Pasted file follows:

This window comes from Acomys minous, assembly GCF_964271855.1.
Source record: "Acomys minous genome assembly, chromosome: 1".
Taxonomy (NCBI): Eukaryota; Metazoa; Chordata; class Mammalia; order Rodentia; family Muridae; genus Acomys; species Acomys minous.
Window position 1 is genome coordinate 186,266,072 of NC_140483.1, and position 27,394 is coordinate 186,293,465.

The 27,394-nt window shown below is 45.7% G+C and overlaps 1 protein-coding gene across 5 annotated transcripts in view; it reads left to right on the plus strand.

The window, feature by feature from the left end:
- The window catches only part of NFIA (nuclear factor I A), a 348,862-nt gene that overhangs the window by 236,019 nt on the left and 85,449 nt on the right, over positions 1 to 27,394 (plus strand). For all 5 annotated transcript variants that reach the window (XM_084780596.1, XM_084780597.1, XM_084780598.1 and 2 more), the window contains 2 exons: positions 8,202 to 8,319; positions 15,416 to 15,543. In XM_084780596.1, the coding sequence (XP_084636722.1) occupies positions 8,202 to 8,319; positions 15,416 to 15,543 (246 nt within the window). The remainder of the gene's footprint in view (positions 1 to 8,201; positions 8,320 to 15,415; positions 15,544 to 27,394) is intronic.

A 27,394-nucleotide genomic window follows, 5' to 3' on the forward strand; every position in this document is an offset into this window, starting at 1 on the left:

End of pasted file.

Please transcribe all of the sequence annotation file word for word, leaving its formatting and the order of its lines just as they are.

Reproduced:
This window comes from Acomys minous, assembly GCF_964271855.1.
Source record: "Acomys minous genome assembly, chromosome: 1".
Taxonomy (NCBI): Eukaryota; Metazoa; Chordata; class Mammalia; order Rodentia; family Muridae; genus Acomys; species Acomys minous.
Window position 1 is genome coordinate 186,266,072 of NC_140483.1, and position 27,394 is coordinate 186,293,465.

The 27,394-nt window shown below is 45.7% G+C and overlaps 1 protein-coding gene across 5 annotated transcripts in view; it reads left to right on the plus strand.

The window, feature by feature from the left end:
- The window catches only part of NFIA (nuclear factor I A), a 348,862-nt gene that overhangs the window by 236,019 nt on the left and 85,449 nt on the right, over positions 1 to 27,394 (plus strand). For all 5 annotated transcript variants that reach the window (XM_084780596.1, XM_084780597.1, XM_084780598.1 and 2 more), the window contains 2 exons: positions 8,202 to 8,319; positions 15,416 to 15,543. In XM_084780596.1, the coding sequence (XP_084636722.1) occupies positions 8,202 to 8,319; positions 15,416 to 15,543 (246 nt within the window). The remainder of the gene's footprint in view (positions 1 to 8,201; positions 8,320 to 15,415; positions 15,544 to 27,394) is intronic.

A 27,394-nucleotide genomic window follows, 5' to 3' on the forward strand; every position in this document is an offset into this window, starting at 1 on the left: